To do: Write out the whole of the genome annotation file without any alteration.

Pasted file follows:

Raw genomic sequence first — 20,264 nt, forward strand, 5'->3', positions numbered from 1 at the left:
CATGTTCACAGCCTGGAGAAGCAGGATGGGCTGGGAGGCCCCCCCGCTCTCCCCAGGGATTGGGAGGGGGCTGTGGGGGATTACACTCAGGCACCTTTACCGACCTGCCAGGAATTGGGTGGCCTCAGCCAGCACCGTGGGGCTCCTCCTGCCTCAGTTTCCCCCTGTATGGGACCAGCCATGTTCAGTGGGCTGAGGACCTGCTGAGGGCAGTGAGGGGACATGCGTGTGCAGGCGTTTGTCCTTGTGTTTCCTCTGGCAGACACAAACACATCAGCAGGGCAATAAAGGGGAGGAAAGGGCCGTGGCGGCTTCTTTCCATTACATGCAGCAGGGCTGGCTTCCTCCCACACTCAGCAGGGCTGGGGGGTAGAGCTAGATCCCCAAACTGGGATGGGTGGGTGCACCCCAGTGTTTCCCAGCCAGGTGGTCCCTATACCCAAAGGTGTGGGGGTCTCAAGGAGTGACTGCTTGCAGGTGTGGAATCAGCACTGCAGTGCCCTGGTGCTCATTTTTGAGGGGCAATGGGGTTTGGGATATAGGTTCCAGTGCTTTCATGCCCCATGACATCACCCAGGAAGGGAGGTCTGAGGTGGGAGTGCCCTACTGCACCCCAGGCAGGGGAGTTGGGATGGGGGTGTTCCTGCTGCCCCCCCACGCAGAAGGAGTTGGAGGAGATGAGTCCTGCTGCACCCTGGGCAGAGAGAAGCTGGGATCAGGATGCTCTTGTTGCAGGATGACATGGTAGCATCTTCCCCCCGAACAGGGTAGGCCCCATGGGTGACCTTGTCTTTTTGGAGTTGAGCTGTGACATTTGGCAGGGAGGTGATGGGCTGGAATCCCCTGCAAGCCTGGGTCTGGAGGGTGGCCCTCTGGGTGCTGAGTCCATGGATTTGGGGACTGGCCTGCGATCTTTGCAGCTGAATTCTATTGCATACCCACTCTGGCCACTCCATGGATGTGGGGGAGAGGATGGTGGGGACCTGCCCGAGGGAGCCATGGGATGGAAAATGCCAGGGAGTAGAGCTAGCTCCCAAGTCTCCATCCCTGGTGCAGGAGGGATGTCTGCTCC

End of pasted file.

Raw genomic sequence first — 20,264 nt, forward strand, 5'->3', positions numbered from 1 at the left:
CATGTTCACAGCCTGGAGAAGCAGGATGGGCTGGGAGGCCCCCCCGCTCTCCCCAGGGATTGGGAGGGGGCTGTGGGGGATTACACTCAGGCACCTTTACCGACCTGCCAGGAATTGGGTGGCCTCAGCCAGCACCGTGGGGCTCCTCCTGCCTCAGTTTCCCCCTGTATGGGACCAGCCATGTTCAGTGGGCTGAGGACCTGCTGAGGGCAGTGAGGGGACATGCGTGTGCAGGCGTTTGTCCTTGTGTTTCCTCTGGCAGACACAAACACATCAGCAGGGCAATAAAGGGGAGGAAAGGGCCGTGGCGGCTTCTTTCCATTACATGCAGCAGGGCTGGCTTCCTCCCACACTCAGCAGGGCTGGGGGGTAGAGCTAGATCCCCAAACTGGGATGGGTGGGTGCACCCCAGTGTTTCCCAGCCAGGTGGTCCCTATACCCAAAGGTGTGGGGGTCTCAAGGAGTGACTGCTTGCAGGTGTGGAATCAGCACTGCAGTGCCCTGGTGCTCATTTTTGAGGGGCAATGGGGTTTGGGATATAGGTTCCAGTGCTTTCATGCCCCATGACATCACCCAGGAAGGGAGGTCTGAGGTGGGAGTGCCCTACTGCACCCCAGGCAGGGGAGTTGGGATGGGGGTGTTCCTGCTGCCCCCCCACGCAGAAGGAGTTGGAGGAGATGAGTCCTGCTGCACCCTGGGCAGAGAGAAGCTGGGATCAGGATGCTCTTGTTGCAGGATGACATGGTAGCATCTTCCCCCCGAACAGGGTAGGCCCCATGGGTGACCTTGTCTTTTTGGAGTTGAGCTGTGACATTTGGCAGGGAGGTGATGGGCTGGAATCCCCTGCAAGCCTGGGTCTGGAGGGTGGCCCTCTGGGTGCTGAGTCCATGGATTTGGGGACTGGCCTGCGATCTTTGCAGCTGAATTCTATTGCATACCCACTCTGGCCACTCCATGGATGTGGGGGAGAGGATGGTGGGGACCTGCCCGAGGGAGCCATGGGATGGAAAATGCCAGGGAGTAGAGCTAGCTCCCAAGTCTCCATCCCTGGTGCAGGAGGGATGTCTGCTCC